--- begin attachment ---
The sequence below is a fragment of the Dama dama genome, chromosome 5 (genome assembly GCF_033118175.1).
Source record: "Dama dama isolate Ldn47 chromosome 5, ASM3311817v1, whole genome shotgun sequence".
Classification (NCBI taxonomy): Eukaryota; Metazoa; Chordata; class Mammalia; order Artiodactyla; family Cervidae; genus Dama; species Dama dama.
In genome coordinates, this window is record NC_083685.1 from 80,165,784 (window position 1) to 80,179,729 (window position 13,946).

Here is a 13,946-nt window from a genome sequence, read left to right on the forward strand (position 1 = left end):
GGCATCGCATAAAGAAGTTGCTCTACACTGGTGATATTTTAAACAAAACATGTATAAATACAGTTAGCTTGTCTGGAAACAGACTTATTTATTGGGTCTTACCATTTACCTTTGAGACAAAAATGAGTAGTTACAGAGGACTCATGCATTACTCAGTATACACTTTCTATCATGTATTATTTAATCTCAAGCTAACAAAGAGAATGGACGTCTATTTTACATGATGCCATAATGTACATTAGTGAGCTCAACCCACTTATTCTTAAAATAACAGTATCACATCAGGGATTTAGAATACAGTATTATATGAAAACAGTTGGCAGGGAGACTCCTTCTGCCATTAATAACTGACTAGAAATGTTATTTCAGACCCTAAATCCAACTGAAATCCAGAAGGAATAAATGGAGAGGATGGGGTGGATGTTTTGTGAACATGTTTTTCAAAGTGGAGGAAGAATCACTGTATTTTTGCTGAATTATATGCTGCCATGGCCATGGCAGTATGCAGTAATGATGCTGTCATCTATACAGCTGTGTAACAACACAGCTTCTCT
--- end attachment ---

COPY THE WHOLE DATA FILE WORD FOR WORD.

The sequence below is a fragment of the Dama dama genome, chromosome 5 (genome assembly GCF_033118175.1).
Source record: "Dama dama isolate Ldn47 chromosome 5, ASM3311817v1, whole genome shotgun sequence".
Classification (NCBI taxonomy): Eukaryota; Metazoa; Chordata; class Mammalia; order Artiodactyla; family Cervidae; genus Dama; species Dama dama.
In genome coordinates, this window is record NC_083685.1 from 80,165,784 (window position 1) to 80,179,729 (window position 13,946).

Here is a 13,946-nt window from a genome sequence, read left to right on the forward strand (position 1 = left end):
GGCATCGCATAAAGAAGTTGCTCTACACTGGTGATATTTTAAACAAAACATGTATAAATACAGTTAGCTTGTCTGGAAACAGACTTATTTATTGGGTCTTACCATTTACCTTTGAGACAAAAATGAGTAGTTACAGAGGACTCATGCATTACTCAGTATACACTTTCTATCATGTATTATTTAATCTCAAGCTAACAAAGAGAATGGACGTCTATTTTACATGATGCCATAATGTACATTAGTGAGCTCAACCCACTTATTCTTAAAATAACAGTATCACATCAGGGATTTAGAATACAGTATTATATGAAAACAGTTGGCAGGGAGACTCCTTCTGCCATTAATAACTGACTAGAAATGTTATTTCAGACCCTAAATCCAACTGAAATCCAGAAGGAATAAATGGAGAGGATGGGGTGGATGTTTTGTGAACATGTTTTTCAAAGTGGAGGAAGAATCACTGTATTTTTGCTGAATTATATGCTGCCATGGCCATGGCAGTATGCAGTAATGATGCTGTCATCTATACAGCTGTGTAACAACACAGCTTCTCT